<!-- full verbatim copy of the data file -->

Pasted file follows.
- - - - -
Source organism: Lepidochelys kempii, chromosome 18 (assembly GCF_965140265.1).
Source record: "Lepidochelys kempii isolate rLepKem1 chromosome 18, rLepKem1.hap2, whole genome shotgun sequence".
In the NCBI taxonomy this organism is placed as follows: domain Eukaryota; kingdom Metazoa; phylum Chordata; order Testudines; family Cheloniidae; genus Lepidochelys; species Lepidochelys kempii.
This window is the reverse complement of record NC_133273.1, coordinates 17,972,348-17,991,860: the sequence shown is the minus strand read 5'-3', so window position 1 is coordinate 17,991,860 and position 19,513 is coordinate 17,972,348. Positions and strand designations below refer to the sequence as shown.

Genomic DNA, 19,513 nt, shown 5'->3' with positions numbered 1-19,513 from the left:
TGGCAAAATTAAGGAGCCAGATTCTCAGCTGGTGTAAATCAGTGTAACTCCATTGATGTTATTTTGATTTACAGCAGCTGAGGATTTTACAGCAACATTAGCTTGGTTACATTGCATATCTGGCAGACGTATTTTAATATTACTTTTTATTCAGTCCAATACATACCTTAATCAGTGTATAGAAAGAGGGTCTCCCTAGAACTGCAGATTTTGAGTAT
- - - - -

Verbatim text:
Source organism: Lepidochelys kempii, chromosome 18 (assembly GCF_965140265.1).
Source record: "Lepidochelys kempii isolate rLepKem1 chromosome 18, rLepKem1.hap2, whole genome shotgun sequence".
In the NCBI taxonomy this organism is placed as follows: domain Eukaryota; kingdom Metazoa; phylum Chordata; order Testudines; family Cheloniidae; genus Lepidochelys; species Lepidochelys kempii.
This window is the reverse complement of record NC_133273.1, coordinates 17,972,348-17,991,860: the sequence shown is the minus strand read 5'-3', so window position 1 is coordinate 17,991,860 and position 19,513 is coordinate 17,972,348. Positions and strand designations below refer to the sequence as shown.

Genomic DNA, 19,513 nt, shown 5'->3' with positions numbered 1-19,513 from the left:
TGGCAAAATTAAGGAGCCAGATTCTCAGCTGGTGTAAATCAGTGTAACTCCATTGATGTTATTTTGATTTACAGCAGCTGAGGATTTTACAGCAACATTAGCTTGGTTACATTGCATATCTGGCAGACGTATTTTAATATTACTTTTTATTCAGTCCAATACATACCTTAATCAGTGTATAGAAAGAGGGTCTCCCTAGAACTGCAGATTTTGAGTAT